Stakeholders from across the dairy value chain discussed priorities, best practices, challenges, work and considered opportunities that align U.S. dairy and collectively puts the industry on a path to providing sustainable solutions for people and planet during the recent 2023 Dairy Sustainability Alliance Spring Meeting.
Barbara O’Brien, who serves as president and CEO of the Innovation Center for U.S. Dairy and Dairy Management Inc. (DMI), opened the meeting by saying the Alliance – a multi-stakeholder group involving more than 180 companies and organizations who want to contribute to dairy’s social responsibility journey – is more important than ever amid escalating challenges related to the environment, inflation and increasing supply chain protocols, standards and reporting requirements.
“The stakes are high, and the challenges, competition and counter narrative only get more intense,” O’Brien said. “I hear and am inspired by the people, commitment and hard work taking place across the industry.”
O’Brien said the Alliance, in its 15th year, follows principles that contribute to the long-term viability of the U.S. dairy industry, such as knowledge sharing and use of science-based research and tools. The Alliance works to identify solutions that reflect the diversity of farmers, products and the industry overall.
O’Brien told the 240 meeting attendees – including 19 dairy farmer representatives – they are “doing the doing and helping to raise all boats.” She cited the many farmer-led conservation groups that have received climate smart agriculture grants and the 36 companies representing 75 percent of milk production that have adopted the U.S. Dairy Stewardship Commitment, all of which signal voluntary action that advances sustainability leadership and transparent reporting of progress.
“While challenges continue, I hope you’re as confident as I am in the future for U.S. dairy and that’s in large part to the people in this room and your peers across the country,” she said. “Because, ultimately, people and relationships are at the very heart of what we do as we bring great minds together to advance dairy as a category – across environmental, social and economic priorities.”
Following O’Brien, a panel discussion addressed efforts to deliver dairy nutrition that meets emerging and personalized health needs for consumers, today and tomorrow. Dr. Katie Brown, executive vice president of scientific and nutrition affairs for National Dairy Council, said assuring food security is vital with more than one in five U.S. adults – 34 million people including 9 million children – facing food insecurity.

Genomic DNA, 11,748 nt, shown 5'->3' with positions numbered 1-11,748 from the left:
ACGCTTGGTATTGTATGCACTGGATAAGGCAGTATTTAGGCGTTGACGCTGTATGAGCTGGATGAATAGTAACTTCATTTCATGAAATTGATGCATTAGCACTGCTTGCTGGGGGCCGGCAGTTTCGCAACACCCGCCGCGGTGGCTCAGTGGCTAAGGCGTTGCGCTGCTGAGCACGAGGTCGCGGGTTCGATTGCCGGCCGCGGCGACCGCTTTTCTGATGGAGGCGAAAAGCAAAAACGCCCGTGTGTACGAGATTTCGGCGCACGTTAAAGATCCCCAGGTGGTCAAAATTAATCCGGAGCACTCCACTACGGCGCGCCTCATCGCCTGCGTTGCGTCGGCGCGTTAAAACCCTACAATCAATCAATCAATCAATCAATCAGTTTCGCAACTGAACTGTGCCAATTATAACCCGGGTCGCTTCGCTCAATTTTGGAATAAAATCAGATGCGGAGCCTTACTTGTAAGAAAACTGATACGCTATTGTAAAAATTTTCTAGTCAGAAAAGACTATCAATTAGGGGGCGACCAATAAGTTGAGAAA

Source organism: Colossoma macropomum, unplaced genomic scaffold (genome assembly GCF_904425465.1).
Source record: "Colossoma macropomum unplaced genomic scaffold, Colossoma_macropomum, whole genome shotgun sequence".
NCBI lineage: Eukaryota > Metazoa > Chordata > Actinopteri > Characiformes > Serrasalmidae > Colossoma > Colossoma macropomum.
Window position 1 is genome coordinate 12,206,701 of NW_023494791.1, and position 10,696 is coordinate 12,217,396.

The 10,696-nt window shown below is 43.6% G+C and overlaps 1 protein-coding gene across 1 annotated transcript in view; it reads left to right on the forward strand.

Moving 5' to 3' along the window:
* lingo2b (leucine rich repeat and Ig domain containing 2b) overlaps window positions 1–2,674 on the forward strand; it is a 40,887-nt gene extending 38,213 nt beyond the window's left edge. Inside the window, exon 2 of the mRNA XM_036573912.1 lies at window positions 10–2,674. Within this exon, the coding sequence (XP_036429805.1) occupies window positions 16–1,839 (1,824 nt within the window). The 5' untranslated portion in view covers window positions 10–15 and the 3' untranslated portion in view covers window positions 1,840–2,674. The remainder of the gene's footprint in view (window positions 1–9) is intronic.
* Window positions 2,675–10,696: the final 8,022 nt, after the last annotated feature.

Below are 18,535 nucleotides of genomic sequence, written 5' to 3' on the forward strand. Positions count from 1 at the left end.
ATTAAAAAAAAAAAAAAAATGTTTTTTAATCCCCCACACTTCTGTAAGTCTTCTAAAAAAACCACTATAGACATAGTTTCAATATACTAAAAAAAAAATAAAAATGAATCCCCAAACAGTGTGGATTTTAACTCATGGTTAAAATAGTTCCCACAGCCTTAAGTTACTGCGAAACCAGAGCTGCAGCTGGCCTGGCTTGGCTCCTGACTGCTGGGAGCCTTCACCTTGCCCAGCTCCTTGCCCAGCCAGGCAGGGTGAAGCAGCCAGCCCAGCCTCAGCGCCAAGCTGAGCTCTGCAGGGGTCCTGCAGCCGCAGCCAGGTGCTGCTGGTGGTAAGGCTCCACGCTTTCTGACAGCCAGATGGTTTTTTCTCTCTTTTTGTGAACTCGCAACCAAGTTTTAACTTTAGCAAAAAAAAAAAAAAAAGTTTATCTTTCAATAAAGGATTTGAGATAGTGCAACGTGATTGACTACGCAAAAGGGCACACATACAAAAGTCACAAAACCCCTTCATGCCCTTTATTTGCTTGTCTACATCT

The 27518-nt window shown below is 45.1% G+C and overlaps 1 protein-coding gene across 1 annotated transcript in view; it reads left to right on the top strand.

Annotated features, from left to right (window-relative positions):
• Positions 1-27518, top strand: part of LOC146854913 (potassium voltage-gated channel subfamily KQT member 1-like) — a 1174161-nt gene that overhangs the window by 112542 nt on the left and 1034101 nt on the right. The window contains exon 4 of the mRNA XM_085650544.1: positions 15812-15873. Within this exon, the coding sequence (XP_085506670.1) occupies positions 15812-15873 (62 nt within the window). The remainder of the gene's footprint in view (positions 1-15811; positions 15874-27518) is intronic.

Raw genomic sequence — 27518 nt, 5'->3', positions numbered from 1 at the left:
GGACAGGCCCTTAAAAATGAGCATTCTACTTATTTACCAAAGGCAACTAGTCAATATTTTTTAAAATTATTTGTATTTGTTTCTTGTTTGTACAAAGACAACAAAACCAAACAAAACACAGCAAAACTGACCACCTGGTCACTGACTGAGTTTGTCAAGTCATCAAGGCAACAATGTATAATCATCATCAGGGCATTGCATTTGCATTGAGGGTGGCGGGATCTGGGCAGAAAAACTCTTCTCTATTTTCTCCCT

Brown said the industry’s partnership with Feeding America, which has a network of 200 food banks, is increasing access to dairy. In 2016, 226 million pounds of dairy moved through Feeding America’s network, but it grew to 664 million pounds in 2021 during the pandemic when food insecurity rates soared. Last year, 506 million pounds were distributed.
“Feeding America knows dairy is a nutritional powerhouse and is important to their clients,” Brown said. “Milk is one of the most requested and least donated items in food banks and Feeding America has set an ambitious goal that dairy will be 10 percent of foods distributed throughout its network by 2025. This is the power of partnerships.”
Representatives of ZS – a global management consulting and technology firm – shared research results that revealed which aspects of foods have growing appeal to younger consumers, particularly as it relates to their broadening views of holistic health and wellbeing. The group examined 37 of the most managed health and wellness conditions and conducted research to determine which areas hold the greatest potential for dairy.
ZS is working with the Innovation Center’s Health and Well-Being Task Force to narrow the areas where dairy can best meet consumers’ changing expectations of food now and in the future. Examples include physical/athletic performance, bone health energy, and Alliance attendees discussed opportunities to inform the task force’s work.